Sonya believes that the arrival of light rail creates potential in the area but understands that business owners want to know if the construction will impact their premises in the short term. Therefore, she joined the CLC to be able to share their questions, concerns, and ideas with Metro. “I want businesses to stay strong and I think with communication we can do a better job.”

Sandra Sanchez – Arleta

Public transportation has always been present in Sandra’s life, since her aunt took her on the bus when she was 8 years old and then when she went to high school and college. She believes transit is a useful tool for getting around. So, when she heard about the project, she was excited about the possibility of getting to places in the Valley and to Downtown LA faster.

“When I was a girl, driving to Downtown seemed difficult. With light rail, you will be able to connect with the G Line, which takes you to the subway, and then go directly to DTLA. Having efficient transportation that connects us is important to me,” says the 21-year-old.

Sandra serves on the Panorama City Neighborhood Council –– a group that educates people about new policies and listens to community concerns – and believes having a CLC is a good idea. “I think it’s an opportunity to listen to community concerns, on issues such as parking during construction. Being able to express what the community needs can help us work together. The fact that Metro has a Council like this is greatly appreciated,” says Sandra.

Sandra, who studies public affairs at UCLA, says that being involved in this process will be an interesting educational experience. Additionally, she believes that being bilingual can help her communicate more effectively with the community. “In this region, many speak Spanish and are working class, some will not be able to make it to the community meetings or find out about the construction from the news, so being able to collect their concerns and points of view and explain to them later how the project is progressing is key for me.”

Maria Nieto – Panorama City

A year ago, a collision took away Maria Nieto’s desire to drive. For this reason, the Panorama City resident travels only by transit. She enjoys it because she disconnects and can see more places and businesses than someone who focuses on a steering wheel and the Valley’s very busy roads.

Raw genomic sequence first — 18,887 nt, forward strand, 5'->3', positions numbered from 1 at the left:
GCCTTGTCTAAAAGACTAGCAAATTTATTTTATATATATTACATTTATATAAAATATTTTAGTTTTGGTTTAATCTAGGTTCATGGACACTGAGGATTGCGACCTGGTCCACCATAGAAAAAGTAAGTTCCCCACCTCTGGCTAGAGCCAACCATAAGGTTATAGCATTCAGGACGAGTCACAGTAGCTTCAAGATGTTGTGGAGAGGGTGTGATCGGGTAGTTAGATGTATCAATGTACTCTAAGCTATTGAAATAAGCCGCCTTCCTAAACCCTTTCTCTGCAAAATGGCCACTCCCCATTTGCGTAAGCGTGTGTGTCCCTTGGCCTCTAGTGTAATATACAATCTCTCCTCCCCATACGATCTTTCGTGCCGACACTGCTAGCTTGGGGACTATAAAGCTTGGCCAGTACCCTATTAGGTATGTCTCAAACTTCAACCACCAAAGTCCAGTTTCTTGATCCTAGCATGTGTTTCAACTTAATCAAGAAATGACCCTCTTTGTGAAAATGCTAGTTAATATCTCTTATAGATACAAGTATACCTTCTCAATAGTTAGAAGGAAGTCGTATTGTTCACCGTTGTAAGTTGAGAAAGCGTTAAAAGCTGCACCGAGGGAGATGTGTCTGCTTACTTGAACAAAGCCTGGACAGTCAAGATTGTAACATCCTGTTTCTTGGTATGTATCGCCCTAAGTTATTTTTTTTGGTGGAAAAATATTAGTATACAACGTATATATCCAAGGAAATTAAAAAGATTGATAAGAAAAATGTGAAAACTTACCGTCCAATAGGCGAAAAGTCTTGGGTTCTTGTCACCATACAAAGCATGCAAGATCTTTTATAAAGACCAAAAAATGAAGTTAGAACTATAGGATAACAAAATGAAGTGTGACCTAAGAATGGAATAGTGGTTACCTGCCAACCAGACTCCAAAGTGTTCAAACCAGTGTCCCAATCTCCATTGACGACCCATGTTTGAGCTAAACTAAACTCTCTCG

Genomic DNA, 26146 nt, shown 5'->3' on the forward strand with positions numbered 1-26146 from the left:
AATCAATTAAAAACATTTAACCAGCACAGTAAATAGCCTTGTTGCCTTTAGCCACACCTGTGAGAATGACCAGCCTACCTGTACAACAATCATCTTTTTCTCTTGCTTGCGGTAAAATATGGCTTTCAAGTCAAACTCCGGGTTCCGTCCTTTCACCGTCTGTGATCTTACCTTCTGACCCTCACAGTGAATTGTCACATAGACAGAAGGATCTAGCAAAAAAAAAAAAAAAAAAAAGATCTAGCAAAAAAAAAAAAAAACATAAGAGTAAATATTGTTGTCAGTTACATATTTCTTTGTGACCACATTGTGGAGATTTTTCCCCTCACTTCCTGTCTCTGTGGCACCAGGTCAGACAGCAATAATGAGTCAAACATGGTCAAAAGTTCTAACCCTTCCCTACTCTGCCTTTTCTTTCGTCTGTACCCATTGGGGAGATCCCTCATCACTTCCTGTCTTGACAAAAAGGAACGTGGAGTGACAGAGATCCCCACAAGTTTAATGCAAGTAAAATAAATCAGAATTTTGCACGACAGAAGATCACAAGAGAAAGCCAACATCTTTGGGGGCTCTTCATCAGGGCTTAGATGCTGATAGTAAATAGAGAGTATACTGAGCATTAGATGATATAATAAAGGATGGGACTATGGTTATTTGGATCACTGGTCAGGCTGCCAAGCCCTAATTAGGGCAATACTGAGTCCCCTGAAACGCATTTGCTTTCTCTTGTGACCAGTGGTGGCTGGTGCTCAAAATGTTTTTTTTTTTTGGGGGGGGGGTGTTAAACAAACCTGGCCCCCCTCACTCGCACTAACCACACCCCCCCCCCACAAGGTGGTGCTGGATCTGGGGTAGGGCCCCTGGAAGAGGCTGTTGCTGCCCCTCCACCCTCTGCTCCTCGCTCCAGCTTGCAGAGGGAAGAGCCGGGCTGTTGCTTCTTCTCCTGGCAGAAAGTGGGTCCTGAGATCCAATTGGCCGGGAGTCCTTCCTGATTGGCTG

She was also happy to learn about the ESFV Project. The first thing she imagined was less traffic, fewer bus stops and therefore, shorter travel times. “It’s crazy at rush hour here, and Van Nuys Boulevard is very busy. It is used a lot to go to the stores, to the doctor, and to the court,” she adds.

“I wanted to be part of the CLC because it is a new experience and I know many people who use transit. That allows me to collect their concerns and take them to the meetings. For example, people want to know if there will be lane reductions and enough access ramps for people with disabilities during construction.”

Maria knows that to achieve the project’s goal, it will cause certain challenges. “Progress implies process… I think it is worth it to have better transportation in the Valley.”

The team is ready, let’s get to work!

3 replies

  1. My Parents Moved to the Valley in 1984 and at that Time there was no Orange Line Busway lane it was a Southern Pacific Rail and Amtrack passing By My Mom took the RTD Bus to work and back from work. I grew Up in Van Nuys most of my life and I used to take the bus from school and home as well as in College. After Decades of waiting for a Rail in the San Fernando Valley I am So excited about it, I hope the Construction would get started as soon as possible, because Traffic on Van Nuys BLVD and the rest of the San Fernando Valley is always bad and I hope More Mix-use Development change on Van Nuys BLVD and more Safety Cameras on Van Nuys BLVD to Reduce of Car Accidents and Drivers Violating the Rail Line.

  2. “When I was a girl, driving to Downtown seemed difficult. With light rail, you will be able to connect with the G Line, which takes you to the subway, and then go directly to DTLA. Having efficient transportation that connects us is important to me,” says the 21-year-old.

    Wait, this is a selling point? Transfering twice on 3 different modes of transit when in the 1980s-2003 just one Freeway Express bus did the trick?

    Just saying: when one bus that departs from point A at noon can almost beat a multi-BILLION dollar infrastructure project that departs at the same time to point B, you kind of lost me there. Spare me the rush hour stats, if a train is slower than a car after 7pm, you’re more really making a valued argument for public transit.

    Sure you’re serving more people, but you’re NOT making things anymore convenient for long distance commuters, but hey, that’s the one track mind for public transit in The U.S.

    Let me know when you finally decide to invest in Express/Rapid Express Trains, then I’ll be intrigued.